March 8 (Bloomberg) -- Serbia’s fixed-line phone companies, including Mid Europa Partners LLP’s Serbia Broadband, plan to file a complaint to the Constitutional Court and the European Union about a delay in number portability.
Serbia’s Agency for Electronic Communications failed to fully open the 446 million-euro ($581 million) market by giving state-owned Telekom Srbija AD, the dominant provider and former monopoly, another year to prepare for portability that was supposed to begin in 2012, Serbia Broadband, or SBB, said in an e-mailed statement. The delay to March 2014, announced this week, affects three providers, including a unit of Telenor ASA.
“We intend to seek protection before the Constitutional Court” and “will consult with relevant bodies in the EU” about the delay that’s “damaging to owners,” including the European Bank for Reconstruction and Development, said SBB, Serbia’s biggest cable provider that entered the landline market in 2012.
Seeking to join the EU, Serbia changed laws to allow more competition and end monopolies, including in energy, telecommunications and transportation. Mobile number portability began in July 2011.
“Without being able to keep their numbers, users are very reluctant to switch to a new provider,” said Slobodan Djinovic, chief executive officer of Orion Telekom DOO, Serbia’s second-biggest internet provider, in a phone interview. Orion was the first to challenge Telekom’s landline monopoly, in 2010.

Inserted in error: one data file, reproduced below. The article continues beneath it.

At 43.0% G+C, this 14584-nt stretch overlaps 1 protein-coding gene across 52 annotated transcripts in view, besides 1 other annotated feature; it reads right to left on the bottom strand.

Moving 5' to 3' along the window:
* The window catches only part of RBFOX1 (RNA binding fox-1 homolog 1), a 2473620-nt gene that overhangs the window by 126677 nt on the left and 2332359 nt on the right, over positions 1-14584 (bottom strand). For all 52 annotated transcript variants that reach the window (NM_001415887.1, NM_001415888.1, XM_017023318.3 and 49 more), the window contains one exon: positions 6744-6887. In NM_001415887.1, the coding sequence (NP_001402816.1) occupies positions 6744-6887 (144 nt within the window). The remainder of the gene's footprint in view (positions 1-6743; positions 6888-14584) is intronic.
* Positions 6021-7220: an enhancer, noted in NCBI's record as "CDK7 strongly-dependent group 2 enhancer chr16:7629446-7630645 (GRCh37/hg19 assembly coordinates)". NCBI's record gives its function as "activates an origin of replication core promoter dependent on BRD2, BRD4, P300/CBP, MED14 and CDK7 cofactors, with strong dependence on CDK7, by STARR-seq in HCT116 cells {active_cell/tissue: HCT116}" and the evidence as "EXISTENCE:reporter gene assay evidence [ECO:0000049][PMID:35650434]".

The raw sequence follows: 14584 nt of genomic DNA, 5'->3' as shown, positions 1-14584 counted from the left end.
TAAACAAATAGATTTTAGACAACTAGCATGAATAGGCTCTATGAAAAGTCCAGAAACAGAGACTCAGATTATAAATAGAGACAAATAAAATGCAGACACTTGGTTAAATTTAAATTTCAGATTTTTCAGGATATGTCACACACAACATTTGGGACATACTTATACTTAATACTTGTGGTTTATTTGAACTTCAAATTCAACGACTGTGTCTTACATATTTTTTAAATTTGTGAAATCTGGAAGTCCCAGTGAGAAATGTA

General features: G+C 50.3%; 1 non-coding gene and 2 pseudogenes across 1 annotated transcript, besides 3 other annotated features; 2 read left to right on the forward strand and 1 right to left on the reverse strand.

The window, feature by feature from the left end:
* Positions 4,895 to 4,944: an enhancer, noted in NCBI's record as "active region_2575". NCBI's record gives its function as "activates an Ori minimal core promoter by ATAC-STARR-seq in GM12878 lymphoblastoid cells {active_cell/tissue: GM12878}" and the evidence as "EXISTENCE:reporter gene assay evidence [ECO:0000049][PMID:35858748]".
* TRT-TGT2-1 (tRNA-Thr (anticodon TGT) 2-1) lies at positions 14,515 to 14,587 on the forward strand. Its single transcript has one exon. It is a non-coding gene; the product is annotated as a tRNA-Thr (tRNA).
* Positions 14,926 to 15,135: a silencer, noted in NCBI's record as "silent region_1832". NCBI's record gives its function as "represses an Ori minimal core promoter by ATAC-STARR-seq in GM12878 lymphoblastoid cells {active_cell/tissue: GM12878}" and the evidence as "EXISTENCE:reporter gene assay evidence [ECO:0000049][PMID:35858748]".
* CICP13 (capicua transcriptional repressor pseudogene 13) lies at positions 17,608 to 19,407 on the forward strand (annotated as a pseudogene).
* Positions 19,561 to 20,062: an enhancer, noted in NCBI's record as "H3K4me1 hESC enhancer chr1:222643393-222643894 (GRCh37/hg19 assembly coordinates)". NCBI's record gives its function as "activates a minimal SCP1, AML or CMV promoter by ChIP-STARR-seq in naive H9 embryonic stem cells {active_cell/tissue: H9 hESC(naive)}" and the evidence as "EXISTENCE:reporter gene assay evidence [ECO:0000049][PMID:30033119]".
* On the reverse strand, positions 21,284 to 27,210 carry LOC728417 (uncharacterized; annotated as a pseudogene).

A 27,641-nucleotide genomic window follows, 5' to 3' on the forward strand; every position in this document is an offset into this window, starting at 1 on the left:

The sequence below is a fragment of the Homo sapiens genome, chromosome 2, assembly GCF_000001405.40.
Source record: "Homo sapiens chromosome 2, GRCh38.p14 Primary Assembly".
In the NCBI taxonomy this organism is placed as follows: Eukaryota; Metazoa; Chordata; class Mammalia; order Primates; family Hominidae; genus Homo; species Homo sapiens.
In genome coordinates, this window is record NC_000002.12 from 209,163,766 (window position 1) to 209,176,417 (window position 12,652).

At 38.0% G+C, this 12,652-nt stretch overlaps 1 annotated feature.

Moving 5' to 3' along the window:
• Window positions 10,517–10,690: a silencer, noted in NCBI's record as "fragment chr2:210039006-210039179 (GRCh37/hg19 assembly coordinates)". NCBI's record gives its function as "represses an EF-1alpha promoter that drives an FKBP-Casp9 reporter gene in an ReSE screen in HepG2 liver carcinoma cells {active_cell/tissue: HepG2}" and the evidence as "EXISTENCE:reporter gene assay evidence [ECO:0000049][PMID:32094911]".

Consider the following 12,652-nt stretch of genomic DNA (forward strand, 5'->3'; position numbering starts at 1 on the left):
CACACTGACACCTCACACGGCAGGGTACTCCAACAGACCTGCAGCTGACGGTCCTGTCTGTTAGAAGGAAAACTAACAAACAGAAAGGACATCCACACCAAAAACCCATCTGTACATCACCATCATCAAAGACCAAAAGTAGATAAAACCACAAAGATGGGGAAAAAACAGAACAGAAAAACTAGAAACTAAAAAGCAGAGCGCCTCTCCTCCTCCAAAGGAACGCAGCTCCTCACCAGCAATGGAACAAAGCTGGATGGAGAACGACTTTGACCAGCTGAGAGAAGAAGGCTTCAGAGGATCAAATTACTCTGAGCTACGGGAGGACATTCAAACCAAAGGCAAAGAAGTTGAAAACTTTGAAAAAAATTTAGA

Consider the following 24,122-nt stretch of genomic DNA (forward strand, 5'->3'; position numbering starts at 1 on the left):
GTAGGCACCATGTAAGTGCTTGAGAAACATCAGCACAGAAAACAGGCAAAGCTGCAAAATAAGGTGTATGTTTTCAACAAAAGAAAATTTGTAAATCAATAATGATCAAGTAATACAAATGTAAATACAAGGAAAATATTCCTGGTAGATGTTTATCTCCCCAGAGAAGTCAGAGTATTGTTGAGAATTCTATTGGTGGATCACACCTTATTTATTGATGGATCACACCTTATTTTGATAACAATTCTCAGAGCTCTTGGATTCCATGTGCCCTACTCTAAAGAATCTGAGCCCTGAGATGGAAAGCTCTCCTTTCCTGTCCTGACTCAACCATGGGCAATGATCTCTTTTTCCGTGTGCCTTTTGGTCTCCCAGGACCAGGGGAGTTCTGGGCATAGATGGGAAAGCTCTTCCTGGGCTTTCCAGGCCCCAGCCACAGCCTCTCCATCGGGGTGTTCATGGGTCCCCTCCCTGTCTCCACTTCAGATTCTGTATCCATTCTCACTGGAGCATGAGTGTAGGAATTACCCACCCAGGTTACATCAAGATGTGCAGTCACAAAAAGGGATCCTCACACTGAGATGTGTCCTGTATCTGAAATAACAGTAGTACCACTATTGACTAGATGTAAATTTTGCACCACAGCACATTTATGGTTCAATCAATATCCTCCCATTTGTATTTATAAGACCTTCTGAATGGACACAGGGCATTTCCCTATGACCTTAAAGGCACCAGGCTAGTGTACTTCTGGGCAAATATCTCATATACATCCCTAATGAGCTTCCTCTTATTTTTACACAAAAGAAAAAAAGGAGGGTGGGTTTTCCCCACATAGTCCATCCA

Both Orion and SBB have the EBRD as a minority stakeholder and “need to explain to investors that the business plan for 2012 may not be fully achieved,” Djinovic said. The two operators have 34,000 landline users combined, compared with Telekom’s 3.03 million, according to the agency’s data.
The dominant provider has “undertaken all necessary activities to ensure technical and other conditions for portability,” Telekom said in an e-mailed comment, adding it would honor the new deadline.
Still, the delay “effectively extends the monopoly of the state operator, which is contrary to laws and agreements so far” with the government, Telenor’s chief in Serbia, Ove Fredheim, said in e-mailed comments. The state’s failure to free up the market as agreed “inflicts direct damage to the operations of Telenor” in Serbia, Fredheim said.
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